Spatial Implications of Using Firm Level Quotas to Employ Low Productive Workers

Arjen J. E. Edzes*, Richard Rijnks, Jouke van Dijk

*Bijbehorende auteur voor dit werk

OnderzoeksoutputAcademicpeer review

5 Citaten (Scopus)
895 Downloads (Pure)


Many Western countries struggle with the realisation of an inclusive labour market: a labour market in which everyone can participate and disabled or otherwise vulnerable, disadvantaged and low productive people can take part in the real labour market to the best of their abilities. Following countries like Germany and Austria, the latest Dutch policy proposal is to introduce mandatory quota for employers with more than 25 employees to create job openings for the disabled for 5 per cent of their workforce. A first calculation of possible job openings shows that from a national perspective a mandatory quota seems promising. However, due to differences in the regional economic structure the arrangement will not be sufficient to solve spatial inequalities in regional exclusion of disabled at the level of municipalities nor for larger regions at the NUTS 1 level like the North of the Netherlands. We conclude that more attention should be paid to the spatial variation in impact when the national government decides to decentralise the implementation of national policy measures to municipalities.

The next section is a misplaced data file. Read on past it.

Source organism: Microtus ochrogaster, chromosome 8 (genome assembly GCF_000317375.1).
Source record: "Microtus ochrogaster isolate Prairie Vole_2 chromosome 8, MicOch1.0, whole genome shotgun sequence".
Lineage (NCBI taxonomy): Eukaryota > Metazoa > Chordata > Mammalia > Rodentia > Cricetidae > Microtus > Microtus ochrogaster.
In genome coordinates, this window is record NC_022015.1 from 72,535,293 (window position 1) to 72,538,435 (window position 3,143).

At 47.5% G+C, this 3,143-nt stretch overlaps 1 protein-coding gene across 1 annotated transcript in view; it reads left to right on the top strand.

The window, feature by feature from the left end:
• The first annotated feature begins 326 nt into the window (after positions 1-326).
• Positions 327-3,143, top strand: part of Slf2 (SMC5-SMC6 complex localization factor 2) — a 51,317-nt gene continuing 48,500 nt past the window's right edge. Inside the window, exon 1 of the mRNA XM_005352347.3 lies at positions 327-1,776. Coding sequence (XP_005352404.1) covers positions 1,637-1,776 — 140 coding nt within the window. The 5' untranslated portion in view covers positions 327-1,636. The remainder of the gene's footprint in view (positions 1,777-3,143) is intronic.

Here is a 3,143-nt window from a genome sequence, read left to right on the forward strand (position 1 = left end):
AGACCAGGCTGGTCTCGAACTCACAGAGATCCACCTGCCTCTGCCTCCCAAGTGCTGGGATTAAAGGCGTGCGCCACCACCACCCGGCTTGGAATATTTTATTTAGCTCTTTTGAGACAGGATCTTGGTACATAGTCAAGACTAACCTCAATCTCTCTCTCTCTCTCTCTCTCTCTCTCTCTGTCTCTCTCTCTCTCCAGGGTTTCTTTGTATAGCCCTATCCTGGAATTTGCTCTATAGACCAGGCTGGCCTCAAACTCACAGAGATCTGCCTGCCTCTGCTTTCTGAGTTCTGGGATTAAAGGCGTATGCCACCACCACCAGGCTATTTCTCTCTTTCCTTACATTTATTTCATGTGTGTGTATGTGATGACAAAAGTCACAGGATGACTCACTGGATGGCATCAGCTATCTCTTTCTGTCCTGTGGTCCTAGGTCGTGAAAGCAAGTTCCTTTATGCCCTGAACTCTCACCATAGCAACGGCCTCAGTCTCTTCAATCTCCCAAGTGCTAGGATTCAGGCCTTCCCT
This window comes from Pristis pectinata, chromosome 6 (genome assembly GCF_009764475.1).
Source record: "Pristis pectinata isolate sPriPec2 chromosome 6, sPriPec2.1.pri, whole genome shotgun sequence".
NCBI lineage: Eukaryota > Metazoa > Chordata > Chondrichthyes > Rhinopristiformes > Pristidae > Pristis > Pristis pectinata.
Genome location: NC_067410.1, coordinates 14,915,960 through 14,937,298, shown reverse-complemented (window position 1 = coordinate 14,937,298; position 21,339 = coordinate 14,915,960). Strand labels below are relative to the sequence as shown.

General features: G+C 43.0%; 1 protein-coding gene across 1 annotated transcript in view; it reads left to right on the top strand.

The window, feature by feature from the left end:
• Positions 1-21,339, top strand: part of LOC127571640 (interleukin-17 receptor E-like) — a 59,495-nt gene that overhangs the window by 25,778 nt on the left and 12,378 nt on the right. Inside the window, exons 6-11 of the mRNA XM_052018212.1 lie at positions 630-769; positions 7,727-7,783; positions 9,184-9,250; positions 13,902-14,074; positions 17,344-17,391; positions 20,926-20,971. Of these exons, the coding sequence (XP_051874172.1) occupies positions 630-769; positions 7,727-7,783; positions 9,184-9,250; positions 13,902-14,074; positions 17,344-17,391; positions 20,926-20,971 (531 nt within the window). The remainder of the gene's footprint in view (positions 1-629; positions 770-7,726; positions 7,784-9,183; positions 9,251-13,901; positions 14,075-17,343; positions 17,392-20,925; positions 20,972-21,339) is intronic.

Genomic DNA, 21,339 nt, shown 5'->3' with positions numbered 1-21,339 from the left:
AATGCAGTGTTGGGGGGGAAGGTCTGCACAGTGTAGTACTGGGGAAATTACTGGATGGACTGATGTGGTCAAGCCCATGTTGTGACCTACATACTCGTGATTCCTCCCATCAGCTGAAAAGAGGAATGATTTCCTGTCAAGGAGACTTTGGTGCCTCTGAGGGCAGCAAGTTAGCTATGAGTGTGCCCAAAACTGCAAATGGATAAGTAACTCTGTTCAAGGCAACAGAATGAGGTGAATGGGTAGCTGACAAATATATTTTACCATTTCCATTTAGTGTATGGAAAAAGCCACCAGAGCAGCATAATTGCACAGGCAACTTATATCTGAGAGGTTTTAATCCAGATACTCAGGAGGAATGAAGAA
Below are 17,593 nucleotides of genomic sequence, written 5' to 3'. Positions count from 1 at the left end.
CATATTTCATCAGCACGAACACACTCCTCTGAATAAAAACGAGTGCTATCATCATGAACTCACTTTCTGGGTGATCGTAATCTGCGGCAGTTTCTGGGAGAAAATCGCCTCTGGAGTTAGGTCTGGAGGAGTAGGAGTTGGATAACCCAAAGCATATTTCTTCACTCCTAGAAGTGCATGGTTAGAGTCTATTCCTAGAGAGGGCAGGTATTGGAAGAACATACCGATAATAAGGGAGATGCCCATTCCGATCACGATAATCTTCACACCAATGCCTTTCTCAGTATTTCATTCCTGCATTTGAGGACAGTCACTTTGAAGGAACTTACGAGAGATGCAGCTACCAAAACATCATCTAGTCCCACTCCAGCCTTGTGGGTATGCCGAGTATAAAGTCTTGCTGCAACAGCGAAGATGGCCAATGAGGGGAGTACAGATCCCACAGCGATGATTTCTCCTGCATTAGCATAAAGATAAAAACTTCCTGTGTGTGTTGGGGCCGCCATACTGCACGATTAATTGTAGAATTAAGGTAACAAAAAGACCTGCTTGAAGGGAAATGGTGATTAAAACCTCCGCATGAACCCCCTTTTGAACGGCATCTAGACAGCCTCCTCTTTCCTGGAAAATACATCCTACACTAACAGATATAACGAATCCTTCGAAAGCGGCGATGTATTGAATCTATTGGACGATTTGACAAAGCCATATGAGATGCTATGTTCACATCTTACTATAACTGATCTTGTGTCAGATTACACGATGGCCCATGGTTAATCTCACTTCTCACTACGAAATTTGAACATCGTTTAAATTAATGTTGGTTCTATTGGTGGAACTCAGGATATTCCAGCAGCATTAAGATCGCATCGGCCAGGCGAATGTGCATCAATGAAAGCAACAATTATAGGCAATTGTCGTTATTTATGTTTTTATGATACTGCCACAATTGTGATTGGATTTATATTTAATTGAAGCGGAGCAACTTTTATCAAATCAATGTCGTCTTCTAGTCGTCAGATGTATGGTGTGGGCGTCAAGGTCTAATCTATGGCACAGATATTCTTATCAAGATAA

Originele taal-2English
Pagina's (van-tot)621-629
Aantal pagina's9
TijdschriftTijdschrift voor Economische en Sociale Geografie
Nummer van het tijdschrift5
StatusPublished - dec-2013

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